Recently, you might have seen internet chatter about a ten year old boy, CJ Senter who developed his own exercise videos. He is on a mission to encourage boys and girls his age to get off the couch and exercise.
I am quite impressed by CJ’s ambition! I reviewed CJ’s website and a sample video. In the short video, CJ is instructing other children in some basic bodyweight exercises and stretching. It was for the most part appropriate exercise for children. The video was professionally produced, and easy to follow.
That said, there are some potential pitfalls with CJ’s program.
Who am I to judge? Well, I played youth sports just like CJ does. I started working out with weights and other forms of exercise at about the same age. I played various team and individual sports throughout my life and continue to do so. I truly believe that my early exposure to strength training and athletic activities helped me perform at a higher level later on.
As an adult, I earned a bachelors and masters degree in Exercise physiology and Physical education. I worked as a professor of exercise physiology, teaching undergraduate courses and supervising internships. I have a third degree black belt in American kempo. I have taught martial arts for over ten years to children and adults alike. So, I guess you could say I’m a little into fitness!
When instructing children it is a great advantage to have an assistant instructor/student close in age to the enrolled students. This peer participation can be as simple as calling each student up to the front of the class to instruct one type of punch, kick, or block. It is a great confidence booster, and the kids love to watch and follow each other. Sometimes I have an older more advanced student between the ages of seven and ten assist in teaching classes of varying ages and of lower belt ranks.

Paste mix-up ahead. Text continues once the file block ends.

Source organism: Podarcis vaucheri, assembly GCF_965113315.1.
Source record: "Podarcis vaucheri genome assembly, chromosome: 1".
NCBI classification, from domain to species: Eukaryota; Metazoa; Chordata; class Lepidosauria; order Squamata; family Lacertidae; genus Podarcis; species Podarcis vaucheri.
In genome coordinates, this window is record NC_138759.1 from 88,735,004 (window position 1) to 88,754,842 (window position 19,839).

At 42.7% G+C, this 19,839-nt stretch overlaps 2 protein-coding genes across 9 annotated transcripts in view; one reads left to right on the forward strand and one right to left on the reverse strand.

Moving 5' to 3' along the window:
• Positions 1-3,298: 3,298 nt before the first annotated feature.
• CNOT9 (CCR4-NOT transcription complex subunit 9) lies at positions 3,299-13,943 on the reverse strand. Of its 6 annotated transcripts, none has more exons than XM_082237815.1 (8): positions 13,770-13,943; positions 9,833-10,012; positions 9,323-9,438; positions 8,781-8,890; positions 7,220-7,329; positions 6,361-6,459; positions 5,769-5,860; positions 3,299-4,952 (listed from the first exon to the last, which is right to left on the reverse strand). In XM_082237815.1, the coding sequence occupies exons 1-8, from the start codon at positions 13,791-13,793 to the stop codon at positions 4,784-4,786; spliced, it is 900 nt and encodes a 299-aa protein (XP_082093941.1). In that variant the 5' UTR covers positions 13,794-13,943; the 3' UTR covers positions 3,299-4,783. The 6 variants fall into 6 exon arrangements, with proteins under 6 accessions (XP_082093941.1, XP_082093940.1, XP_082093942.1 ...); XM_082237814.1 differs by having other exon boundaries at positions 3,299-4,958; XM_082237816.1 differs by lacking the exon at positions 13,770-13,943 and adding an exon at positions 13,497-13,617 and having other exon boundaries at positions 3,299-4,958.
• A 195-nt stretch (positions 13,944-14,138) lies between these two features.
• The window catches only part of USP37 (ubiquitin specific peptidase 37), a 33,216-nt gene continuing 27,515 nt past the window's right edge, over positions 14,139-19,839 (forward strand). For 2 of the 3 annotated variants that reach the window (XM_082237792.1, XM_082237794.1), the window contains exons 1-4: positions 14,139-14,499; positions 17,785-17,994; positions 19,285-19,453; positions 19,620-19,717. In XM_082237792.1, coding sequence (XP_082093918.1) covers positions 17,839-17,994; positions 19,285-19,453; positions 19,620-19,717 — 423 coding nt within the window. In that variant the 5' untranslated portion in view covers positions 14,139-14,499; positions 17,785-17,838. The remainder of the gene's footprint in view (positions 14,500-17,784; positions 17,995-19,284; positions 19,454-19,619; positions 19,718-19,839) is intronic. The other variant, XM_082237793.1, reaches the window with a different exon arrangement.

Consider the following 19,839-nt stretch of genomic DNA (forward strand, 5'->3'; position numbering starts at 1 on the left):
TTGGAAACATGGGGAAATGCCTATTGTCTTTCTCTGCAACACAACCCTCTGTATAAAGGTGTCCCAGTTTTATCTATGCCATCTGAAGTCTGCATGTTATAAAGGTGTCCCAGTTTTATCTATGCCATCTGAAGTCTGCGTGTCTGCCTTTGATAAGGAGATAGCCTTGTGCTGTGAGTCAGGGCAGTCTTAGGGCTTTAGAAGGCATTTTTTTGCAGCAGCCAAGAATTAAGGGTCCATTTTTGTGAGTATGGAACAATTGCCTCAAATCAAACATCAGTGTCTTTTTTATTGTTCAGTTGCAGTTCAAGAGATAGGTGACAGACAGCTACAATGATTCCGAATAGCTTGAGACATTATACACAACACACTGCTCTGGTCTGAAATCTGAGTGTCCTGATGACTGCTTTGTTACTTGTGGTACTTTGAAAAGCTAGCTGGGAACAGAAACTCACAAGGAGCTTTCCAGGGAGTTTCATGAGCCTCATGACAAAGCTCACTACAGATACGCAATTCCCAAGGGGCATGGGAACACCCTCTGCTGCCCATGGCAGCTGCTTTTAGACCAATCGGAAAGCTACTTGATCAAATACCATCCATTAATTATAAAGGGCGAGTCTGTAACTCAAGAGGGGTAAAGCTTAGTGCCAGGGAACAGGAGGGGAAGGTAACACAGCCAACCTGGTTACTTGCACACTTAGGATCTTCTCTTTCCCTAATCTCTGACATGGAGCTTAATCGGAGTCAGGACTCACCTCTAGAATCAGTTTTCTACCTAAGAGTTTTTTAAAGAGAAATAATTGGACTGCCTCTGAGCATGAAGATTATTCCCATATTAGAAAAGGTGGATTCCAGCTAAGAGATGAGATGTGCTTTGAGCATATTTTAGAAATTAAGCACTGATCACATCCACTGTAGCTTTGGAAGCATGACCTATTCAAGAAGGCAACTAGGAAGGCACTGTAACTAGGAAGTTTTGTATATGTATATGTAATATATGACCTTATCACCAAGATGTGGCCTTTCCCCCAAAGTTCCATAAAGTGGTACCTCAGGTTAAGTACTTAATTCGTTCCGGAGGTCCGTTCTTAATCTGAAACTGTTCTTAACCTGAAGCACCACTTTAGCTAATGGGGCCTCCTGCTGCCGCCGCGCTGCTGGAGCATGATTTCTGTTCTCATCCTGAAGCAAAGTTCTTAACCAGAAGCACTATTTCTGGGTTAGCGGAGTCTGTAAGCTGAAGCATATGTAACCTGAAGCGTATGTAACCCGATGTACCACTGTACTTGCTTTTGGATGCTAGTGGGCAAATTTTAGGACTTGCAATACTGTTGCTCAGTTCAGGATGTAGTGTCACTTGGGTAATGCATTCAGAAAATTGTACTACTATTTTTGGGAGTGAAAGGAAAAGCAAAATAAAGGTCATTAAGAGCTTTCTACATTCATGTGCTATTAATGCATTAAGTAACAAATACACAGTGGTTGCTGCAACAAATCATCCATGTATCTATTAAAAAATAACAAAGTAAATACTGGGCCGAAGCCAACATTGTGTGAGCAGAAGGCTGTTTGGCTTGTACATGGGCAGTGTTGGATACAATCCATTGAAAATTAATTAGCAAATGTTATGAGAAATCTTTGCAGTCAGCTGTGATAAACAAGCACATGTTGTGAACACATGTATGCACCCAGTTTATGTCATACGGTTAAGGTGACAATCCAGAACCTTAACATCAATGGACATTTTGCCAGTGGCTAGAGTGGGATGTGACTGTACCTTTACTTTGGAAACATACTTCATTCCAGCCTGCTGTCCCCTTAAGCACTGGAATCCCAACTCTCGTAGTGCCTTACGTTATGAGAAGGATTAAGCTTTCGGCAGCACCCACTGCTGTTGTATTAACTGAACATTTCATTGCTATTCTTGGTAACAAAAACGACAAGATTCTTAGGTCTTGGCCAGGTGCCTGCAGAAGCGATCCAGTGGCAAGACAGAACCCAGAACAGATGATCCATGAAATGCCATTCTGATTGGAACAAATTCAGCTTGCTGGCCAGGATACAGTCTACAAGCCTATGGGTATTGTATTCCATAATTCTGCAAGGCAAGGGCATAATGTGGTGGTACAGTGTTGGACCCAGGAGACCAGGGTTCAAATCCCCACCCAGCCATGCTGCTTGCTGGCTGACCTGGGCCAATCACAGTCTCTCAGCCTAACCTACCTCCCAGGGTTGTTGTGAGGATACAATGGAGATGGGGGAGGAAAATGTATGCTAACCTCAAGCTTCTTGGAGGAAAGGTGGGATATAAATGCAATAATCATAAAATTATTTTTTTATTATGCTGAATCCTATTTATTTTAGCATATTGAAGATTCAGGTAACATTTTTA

Notice I said “ASSIST”. Continuing adult supervision and instruction is always critical. You need to ensure that the proper instruction, facts, form and techniques are provided.
Admittedly, CJ’s videos are not classes. Parents shouldn’t expect that level of instruction from a video. However the website does not state that the moves, techniques, and the like were overseen and deemed appropriate by an exercise physiologist. There is no indication that the activities are safe, fun and if performed properly, of benefit to kids taking part.
No question, we have to work hard to improve our children’s health. We need to reduce childhood obesity and type two diabetes plaguing our nation’s children because of inactivity and poor eating habits. Children can certainly be motivated in new and innovative ways by someone their age. However, there needs to be a professional, such as an exercise physiologist or physical educator, to implement programs that are fun, safe and effective.
I hope CJ teams up with an exercise physiologist to give his program a safe seal of approval. I know that would put me at greater ease and would help the parents who might purchase his DVDs as well.
What do yout think? Should children be instructing childen? What role do adults play in your children’s fitness routines?